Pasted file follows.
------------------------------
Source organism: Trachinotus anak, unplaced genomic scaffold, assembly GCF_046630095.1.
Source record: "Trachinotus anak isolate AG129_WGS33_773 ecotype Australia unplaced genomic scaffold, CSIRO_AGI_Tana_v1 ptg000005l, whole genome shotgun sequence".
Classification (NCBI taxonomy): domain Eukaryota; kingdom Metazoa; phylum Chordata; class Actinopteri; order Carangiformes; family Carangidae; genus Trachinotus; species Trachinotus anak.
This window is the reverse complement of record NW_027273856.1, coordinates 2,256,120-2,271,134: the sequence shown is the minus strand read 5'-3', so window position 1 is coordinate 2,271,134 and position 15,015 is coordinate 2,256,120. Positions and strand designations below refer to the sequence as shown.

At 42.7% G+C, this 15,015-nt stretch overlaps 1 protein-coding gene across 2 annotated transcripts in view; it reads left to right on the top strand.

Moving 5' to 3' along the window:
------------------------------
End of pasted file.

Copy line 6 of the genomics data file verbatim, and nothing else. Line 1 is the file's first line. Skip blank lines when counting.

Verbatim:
Moving 5' to 3' along the window: